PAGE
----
Printer Friendly

Tracing lace: 'the death of ornament was not due to machines, but to the state of mind which led to the triumph of machinery.'.

In his 1943 essay, 'Ornament in Modern Architecture', Kenneth Clark (then Director of the National Gallery) was witnessing an impoverishment of ornament that extended across architecture and the arts. Recalling the third-century shift from the sophistication of Classicism to the apparent primitivism of Byzantine art, he suggested that the aridity of Modern styles represented a conscious change of will in society, and not a retrograde decline in culture.

[ILLUSTRATION OMITTED]

[ILLUSTRATION OMITTED]

[ILLUSTRATION OMITTED]

[ILLUSTRATION OMITTED]

[ILLUSTRATION OMITTED]

[ILLUSTRATION OMITTED]

[ILLUSTRATION OMITTED]

Influenced by materialism. Modernism's measuring minds saw only the shortest route between two points, leading to a reduced palette of straight lines and smooth surfaces. Abundance was banished, as consensus concluded that ornament was utterly meaningless, in relation to necessity that had become the only virtue worth attaining.

[ILLUSTRATION OMITTED]

[ILLUSTRATION OMITTED]

Today, however, 60 years on, we are witnessing a counter shift; a change of attitude in fashion, furnishing and construction that is seeing designers make the most of advanced techniques, technology and trades to create new forms of ornamentation. So, while an industrialised mind-set may have contributed to the death of ornament last century, today's designers have rediscovered that advanced processes can not only make the production of ornament easier, but also inspire its very form.

Caruso St John Architects are part of this shift, seen in this their latest project that draws inspiration from the industrialised process of machined lace. The Centre for Contemporary Arts occupies a steep site on the edge of Nottingham's Lace Market; the historic and complex urban topography has, since the sixth century, evolved from Saxon settlement to the heart of the city's renowned lace industry. Even from short distances, the assembled mass of the conservation area presents a distinguished cityscape, as buildings produce scenographic layered elevations. Extending this image across the CCAN site, a 3120sqm art space will be accommodated within a number of robust architectural forms that echo the hardness and dignity of the immediate built context. With a virtually solid facade that satisfies the need for flexible top-lit exhibition space, the building also produces a series of strong city walls that define the perimeter of the blunt triangular site.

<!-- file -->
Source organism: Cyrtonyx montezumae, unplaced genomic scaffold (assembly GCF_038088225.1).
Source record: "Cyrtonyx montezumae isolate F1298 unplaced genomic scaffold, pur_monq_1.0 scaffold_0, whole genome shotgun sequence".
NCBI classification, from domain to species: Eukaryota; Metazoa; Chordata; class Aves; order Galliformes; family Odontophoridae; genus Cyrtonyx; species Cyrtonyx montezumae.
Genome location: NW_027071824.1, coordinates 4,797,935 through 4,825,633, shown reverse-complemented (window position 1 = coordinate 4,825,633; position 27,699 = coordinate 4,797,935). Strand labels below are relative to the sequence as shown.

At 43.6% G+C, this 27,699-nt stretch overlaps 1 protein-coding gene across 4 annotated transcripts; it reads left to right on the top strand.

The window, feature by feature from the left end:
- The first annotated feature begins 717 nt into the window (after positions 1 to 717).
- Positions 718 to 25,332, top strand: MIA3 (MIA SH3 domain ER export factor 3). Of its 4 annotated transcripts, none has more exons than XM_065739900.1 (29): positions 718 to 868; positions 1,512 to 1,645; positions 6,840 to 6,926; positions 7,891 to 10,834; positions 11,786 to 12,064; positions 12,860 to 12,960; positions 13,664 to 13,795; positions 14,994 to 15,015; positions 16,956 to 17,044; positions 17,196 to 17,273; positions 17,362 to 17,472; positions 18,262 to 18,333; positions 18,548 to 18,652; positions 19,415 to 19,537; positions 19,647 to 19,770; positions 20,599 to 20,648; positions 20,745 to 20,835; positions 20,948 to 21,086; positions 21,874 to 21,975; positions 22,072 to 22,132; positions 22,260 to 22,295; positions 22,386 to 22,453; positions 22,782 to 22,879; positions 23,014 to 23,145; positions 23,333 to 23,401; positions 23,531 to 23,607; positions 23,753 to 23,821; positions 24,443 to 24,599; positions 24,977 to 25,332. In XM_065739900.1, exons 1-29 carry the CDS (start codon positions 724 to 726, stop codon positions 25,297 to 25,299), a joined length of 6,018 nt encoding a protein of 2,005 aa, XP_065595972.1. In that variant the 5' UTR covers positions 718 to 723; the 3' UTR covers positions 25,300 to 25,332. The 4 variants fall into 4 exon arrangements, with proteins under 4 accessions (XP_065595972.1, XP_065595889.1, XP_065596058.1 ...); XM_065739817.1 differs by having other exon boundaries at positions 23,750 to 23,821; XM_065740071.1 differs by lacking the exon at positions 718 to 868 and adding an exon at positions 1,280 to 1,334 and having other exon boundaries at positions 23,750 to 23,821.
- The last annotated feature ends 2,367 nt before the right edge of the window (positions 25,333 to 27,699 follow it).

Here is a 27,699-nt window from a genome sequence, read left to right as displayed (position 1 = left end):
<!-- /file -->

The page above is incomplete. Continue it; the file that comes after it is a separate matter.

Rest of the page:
[ILLUSTRATION OMITTED]

[ILLUSTRATION OMITTED]

[ILLUSTRATION OMITTED]

In contrast to in-situ concrete and steel frame interiors recalling the variety and specificity of New York's as-found urban interiors, the architect's description of the exterior marks it as particular to Nottingham. With virtually no fenestration, this element of the design presented an ideal opportunity to extend Caruso St John's investigations into figurative ornamental expression, an interest that has remained largely unfulfilled since the distinctive screen-printed Epstein figures were omitted from their 1995 competition-winning design for the Walsall Art Gallery (AR May 2000). Twelve years on, Caruso St John is developing more sophisticated techniques that will produce richer effects, using a hard latex mould that can be used, reused and adapted as required.